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REVIEW | Bold Strokes: Lee Daniels’ “Precious”

REVIEW | Bold Strokes: Lee Daniels' "Precious"

EDITOR’S NOTE: This review was originally published as part of indieWIRE’s coverage of the Sundance Film Festival.

“Precious: Based on the novel ‘Push’ by Sapphire” is a movie of many textures, each one illuminating the emotionally gripping narrative at its core. Lee Daniels directs with bold strokes that could go wrong at any moment, but generally serve to illuminate a troubled life and the justified desire to escape it. The story of a troubled Harlem teen named Precious (Gabourey Sidibe) impregnated by her absent father, “Precious” progresses with a steadily engaging series of starts and stops in the frayed world of its talented star. While fending off her dysfunctional mother (Monique, in a stunningly psychotic turn), Precious gradually learns to surpass her aimless fantasies and come to grips with the troubles at hand. Using lavishly photographed sequences, Daniels contrasts Precious’s daily woes with the happier existence inside her head, but these moments gradually give way to the protagonist’s fulfillment of her actual goals.

Moved to an alternative school to meet her special needs, Precious learns from more caring adults (including Mariah Carey as a trenchant social worker) about her obvious potential to mature. A spunky character with an increasing ability to editorialize about her new environment (“they talk like TV channels I don’t watch,” she says of her newfound mentors), Precious makes the ideal heroine of modern times. “Precious” does not function exclusively as a story of race, but as a universal depiction of real world struggle. The only question is whether distributors can push themselves to get it out there.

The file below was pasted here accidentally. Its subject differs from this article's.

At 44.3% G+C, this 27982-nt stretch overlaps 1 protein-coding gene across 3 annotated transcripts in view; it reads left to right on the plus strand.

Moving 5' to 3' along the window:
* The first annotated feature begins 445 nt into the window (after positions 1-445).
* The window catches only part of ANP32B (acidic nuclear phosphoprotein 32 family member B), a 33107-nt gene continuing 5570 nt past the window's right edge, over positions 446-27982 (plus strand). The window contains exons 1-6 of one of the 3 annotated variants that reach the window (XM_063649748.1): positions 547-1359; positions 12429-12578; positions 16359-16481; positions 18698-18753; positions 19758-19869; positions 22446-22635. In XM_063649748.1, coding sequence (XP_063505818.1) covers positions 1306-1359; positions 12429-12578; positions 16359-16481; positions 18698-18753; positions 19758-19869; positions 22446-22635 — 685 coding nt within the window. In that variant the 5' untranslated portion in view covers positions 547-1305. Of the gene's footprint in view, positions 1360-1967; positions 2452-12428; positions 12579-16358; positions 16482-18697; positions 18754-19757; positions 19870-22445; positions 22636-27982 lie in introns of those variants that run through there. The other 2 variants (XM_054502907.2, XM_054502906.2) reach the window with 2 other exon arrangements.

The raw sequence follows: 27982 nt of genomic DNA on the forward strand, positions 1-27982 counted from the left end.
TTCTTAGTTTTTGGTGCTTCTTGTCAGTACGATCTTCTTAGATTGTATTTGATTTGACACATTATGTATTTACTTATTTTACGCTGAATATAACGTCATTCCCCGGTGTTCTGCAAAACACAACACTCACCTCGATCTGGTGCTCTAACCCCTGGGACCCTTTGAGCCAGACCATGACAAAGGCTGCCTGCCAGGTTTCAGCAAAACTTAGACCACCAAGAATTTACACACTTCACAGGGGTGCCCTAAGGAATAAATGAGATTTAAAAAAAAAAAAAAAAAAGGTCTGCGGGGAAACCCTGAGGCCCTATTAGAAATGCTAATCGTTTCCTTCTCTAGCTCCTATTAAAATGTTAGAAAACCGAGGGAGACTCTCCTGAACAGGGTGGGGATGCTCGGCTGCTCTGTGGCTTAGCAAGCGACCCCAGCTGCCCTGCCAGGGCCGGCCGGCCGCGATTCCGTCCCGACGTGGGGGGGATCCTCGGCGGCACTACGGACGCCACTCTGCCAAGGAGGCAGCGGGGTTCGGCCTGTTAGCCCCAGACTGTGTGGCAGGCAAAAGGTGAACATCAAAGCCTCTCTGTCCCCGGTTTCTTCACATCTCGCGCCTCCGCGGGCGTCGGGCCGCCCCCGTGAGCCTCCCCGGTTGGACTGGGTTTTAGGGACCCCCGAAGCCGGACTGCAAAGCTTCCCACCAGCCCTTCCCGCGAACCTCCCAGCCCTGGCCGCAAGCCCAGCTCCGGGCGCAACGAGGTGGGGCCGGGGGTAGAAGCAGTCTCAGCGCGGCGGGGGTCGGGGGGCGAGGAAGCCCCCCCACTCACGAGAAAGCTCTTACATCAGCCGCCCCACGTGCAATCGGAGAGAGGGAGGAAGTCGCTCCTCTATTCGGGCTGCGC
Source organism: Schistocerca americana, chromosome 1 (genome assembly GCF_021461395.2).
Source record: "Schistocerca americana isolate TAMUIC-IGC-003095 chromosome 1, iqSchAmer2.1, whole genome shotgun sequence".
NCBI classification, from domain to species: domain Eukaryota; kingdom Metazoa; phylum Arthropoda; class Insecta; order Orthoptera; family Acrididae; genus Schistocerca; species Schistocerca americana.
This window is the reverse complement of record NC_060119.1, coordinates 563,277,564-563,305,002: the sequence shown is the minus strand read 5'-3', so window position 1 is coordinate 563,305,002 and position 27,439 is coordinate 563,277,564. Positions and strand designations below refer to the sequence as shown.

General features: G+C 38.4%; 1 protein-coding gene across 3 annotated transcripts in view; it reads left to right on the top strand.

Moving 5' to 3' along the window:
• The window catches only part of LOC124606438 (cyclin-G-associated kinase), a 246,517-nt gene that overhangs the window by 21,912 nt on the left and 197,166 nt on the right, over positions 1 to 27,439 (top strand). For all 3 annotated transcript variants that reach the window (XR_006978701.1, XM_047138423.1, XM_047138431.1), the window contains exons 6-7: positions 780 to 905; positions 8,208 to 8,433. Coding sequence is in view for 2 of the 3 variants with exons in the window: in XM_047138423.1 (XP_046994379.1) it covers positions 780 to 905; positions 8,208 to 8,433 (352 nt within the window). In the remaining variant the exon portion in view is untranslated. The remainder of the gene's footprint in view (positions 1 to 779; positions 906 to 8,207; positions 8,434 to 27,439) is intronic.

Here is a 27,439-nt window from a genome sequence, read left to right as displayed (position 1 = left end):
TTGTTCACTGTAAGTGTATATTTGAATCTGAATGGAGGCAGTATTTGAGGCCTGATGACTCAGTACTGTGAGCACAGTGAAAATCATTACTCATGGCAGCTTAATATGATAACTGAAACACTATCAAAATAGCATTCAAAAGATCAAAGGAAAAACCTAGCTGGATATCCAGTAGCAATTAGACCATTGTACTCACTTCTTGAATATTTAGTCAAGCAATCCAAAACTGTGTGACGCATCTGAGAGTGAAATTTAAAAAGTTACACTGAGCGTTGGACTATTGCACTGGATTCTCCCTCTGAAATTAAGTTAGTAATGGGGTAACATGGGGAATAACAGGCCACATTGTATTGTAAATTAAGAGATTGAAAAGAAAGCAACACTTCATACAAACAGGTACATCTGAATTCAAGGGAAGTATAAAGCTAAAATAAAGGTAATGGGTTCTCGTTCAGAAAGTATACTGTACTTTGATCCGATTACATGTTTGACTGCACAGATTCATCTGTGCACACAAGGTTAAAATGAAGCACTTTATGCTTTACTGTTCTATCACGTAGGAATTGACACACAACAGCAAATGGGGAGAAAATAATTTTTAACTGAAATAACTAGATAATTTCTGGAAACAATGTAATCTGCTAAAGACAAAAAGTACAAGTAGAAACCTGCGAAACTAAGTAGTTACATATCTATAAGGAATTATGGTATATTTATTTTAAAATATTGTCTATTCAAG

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@milesmaker While I won’t try to dissuade you of your reaction to my review, I would like to allay your suspicion that I did not see this film. In fact, I filed the review immediately after seeing PRECIOUS (then titled PUSH) at its Sundance premiere. Since then, I have seen it a second time and written a few additional thoughts here:

Very truly yours,

Peter Knegt

indieWIRE always repurposes reviews from film festivals when a film receives theatrical release. Though I understand that the final sentence makes no sense in today’s context, we expected readers to take in the review with the understanding that it had been first published at Sundance, as noted in the first sentence of the article. We felt removing the sentence would take away from what was intended with the review. Our apologies for any frustration.


This review is horrible. Did Eric actually WATCH the movie?



meaning, I agree with the poster named brant, not the clearly outdated final sentence of the “review.” A new york times magazine cover is what most would consider “out there.”


i second that


This review is too short and needs revision if you’re going to re-run it from Sundance last year. iW Editors: Are you aware that the last sentence is: “The only question is whether distributors can push themselves to get it out there.”?

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